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Language I: Structure PowerPoint Presentation
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Language I: Structure

Language I: Structure

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Language I: Structure

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  1. Language I: Structure Defining language: symbolic, rule-based system of communication shared by a community Linguistics: study of language Psycholinguistics: study of how language is learned as used by people Language Universals: Arbitrariness: fundamental units are meaningless Flexibility: because they are meaningless they acquire meaning as needed Productivity: new meanings are creative, novel, nearly limitless Semanticity: meaning drives all language use, robust to rule violations Cultural transmission: specific language passed from older to younger generation. Displacement: language conveys meaning beyond “here and now”

  2. Linguistic Relativity Hypo • Also known as Sapir-Whorf hypo, strong form: language determines and limits thought, weaker form: language shapes or frames thought Most studies tend to reject the strong form. Color and object perception is not strongly influenced by language differences for objects or colors. But more subtle difference can be found: language can influence memory for agents who commit accidental vs. intentional actions. In Spanish an utterance describing an accident excludes the agent who committed the accident. When tested later Spanish speakers more likely to forget the agent involved in the accidental event than English speakers.

  3. Elements of Language 1. Phonemes or Phonology: basic units of sound or gesture. In spoken language, phonemes are combo of: manner of articulation (how air is stopped or manipulated), place of articulation (where in vocal system manipulation occurs), and voicing (do vocal cords vibrate or not).

  4. Categorical Perception of Phonemes Phonemes are perceived as discrete units with sharp, not gradual boundaries Voicing varies between /p/ and /b/ sounds, onset is later in /p/, but as voice onset time (VOT) increases change from perception of /b/ to /p/ is discrete

  5. Invariance Problem Phonemic sounds do not have consistent physical signal. So how are they identified? Sound spectrogram can show physical signal (frequencies, intensities) that compose the speech sound Note how /d/ sound has different signal when paired with different vowel. Coarticulation: more than one sound created simulanteously

  6. Overcoming invariance problem Context disambiguates signal Pollack and Pickett (1964): words within normal conversation better recognized than words alone. Also: Phonemic restoration effect:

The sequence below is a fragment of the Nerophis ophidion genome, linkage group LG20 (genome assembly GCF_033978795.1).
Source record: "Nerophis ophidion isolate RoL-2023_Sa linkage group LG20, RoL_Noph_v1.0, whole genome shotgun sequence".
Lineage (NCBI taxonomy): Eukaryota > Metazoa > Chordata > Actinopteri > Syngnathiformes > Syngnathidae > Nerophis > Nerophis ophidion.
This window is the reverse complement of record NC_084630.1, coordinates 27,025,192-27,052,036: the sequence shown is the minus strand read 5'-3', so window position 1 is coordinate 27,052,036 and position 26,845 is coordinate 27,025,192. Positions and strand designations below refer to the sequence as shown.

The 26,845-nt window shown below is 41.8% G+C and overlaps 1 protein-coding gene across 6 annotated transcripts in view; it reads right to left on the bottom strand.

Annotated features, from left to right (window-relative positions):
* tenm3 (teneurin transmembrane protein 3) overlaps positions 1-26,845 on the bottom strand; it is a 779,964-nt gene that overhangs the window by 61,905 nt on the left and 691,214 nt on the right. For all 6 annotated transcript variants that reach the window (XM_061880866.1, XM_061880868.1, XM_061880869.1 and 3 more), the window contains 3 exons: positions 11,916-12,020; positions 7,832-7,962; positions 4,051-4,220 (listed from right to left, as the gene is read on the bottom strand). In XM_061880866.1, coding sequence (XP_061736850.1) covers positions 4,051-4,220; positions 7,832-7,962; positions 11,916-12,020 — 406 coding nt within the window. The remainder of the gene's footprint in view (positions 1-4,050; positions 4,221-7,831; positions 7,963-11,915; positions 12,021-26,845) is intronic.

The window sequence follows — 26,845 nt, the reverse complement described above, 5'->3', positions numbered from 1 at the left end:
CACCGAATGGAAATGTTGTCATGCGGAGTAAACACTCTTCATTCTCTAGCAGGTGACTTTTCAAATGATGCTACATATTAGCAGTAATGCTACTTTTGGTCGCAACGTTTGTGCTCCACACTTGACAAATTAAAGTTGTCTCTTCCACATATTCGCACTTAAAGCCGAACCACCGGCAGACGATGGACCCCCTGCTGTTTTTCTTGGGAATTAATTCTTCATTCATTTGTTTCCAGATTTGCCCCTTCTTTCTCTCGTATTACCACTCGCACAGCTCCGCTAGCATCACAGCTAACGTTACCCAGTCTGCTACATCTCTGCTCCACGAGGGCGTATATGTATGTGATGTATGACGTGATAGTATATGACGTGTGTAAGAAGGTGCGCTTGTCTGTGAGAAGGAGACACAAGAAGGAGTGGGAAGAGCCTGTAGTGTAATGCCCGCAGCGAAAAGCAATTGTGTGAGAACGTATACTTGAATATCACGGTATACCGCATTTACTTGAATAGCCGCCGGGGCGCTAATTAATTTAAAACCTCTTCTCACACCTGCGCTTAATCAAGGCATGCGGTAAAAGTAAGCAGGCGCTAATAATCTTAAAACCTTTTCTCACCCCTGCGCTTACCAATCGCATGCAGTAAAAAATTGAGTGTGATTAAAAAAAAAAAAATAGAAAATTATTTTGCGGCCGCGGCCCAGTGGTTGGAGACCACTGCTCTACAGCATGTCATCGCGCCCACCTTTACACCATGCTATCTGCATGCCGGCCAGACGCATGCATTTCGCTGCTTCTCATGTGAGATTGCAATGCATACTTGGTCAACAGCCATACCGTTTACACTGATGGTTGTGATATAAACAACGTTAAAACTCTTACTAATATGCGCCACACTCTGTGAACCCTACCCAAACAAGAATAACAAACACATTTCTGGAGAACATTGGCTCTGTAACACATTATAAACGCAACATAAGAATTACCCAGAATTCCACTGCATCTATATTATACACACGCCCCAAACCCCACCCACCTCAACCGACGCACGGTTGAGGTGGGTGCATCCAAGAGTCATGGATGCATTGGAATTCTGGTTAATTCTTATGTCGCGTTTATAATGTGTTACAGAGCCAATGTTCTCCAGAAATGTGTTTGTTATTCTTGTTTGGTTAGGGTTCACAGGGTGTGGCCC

7. Overcoming invariance problem Motor theory of speech perception: we interpret what we hear, based on what we would say. Producing language aids in perceiving language Mirror neurons: respond to both actions and witnessing actions.

  8. Elements of language 2. Morphemes: smallest units of meaning. All words are at least one morpheme. Many words are more than one Ex: dog=1 dogs=2 dog + s (plurality), root word, suffixes, prefixes, compound words. Bound and free morphemes. Free can stand alone (words), Bound must be added to free (inflections, suffixes, prefixes).

  9. Elements of language 3. Syntax: rules for combining words into lawful phrases and sentences Problems with phrase structure: meaningless sentences have lawful structure (below). Ambiguous sentences have same phrase structure: “The shooting of the hunters was terrible” Breaking sentences down into phrases and functions. Deep vs. surface structure. Different surface structures can have same deep (Ed hit the ball; the ball was hit by Ed), Same surface structures can lead to different deep (Visiting relatives can be tedious)

  10. Noam Chomsky: transformational grammar Attempt to deal with limitations of phrase structure grammar. Rules for transforming deep into surface structure.

  11. Case grammar approach • Focusses on the semantic cases or case roles played by words in sentence (agent, action, patient)

  12. WM and syntax The more complex a sentence, the more difficult to comprehend. Why? Greater load on working memory to make meaningful connections among words/phrases. Syntactic adjustments: modifications to sentence structure to relieve wm load on listeners. Most common: move complex NP to end (eliminates passive voice)

  13. Activating word meanings Mental Lexicon: stored word meanings Polysemy: words with multiple meanings, ambiguous words Role of context in resolving polysemy. Polysemy and priming. “Threesome” priming studies: Coconut…palm (tree or wrist?) Hand…palm (tree or wrist?) When first member of threesome is presented consciously, only tree or wrist is primed. When presented unconsciously, either is primed Lesson: ambiguous words automatically activate all meanings. Context (consciously constructed) narrows meaning.

  14. Brain activity and meaning N400 wave emerges for anomalous sentences. Brain reacts to incoherent sentence ending

  15. Neuroscience of language • Broca’s area/Wernike’s area • Left anterior frontal (adjacent to Broca’s): semantic associative • Angular gyrus: important in phonological storage; written words – internal speech

  16. Aphasia Broca’s aphasia: production deficit, damage to Broca’s area Wernicke’s aphasia: reception deficit, damage to Wernicke’s area Conduction aphasia: damage to pathway connecting Broca’s and Wernicke’s area, stammering, repetitious speech.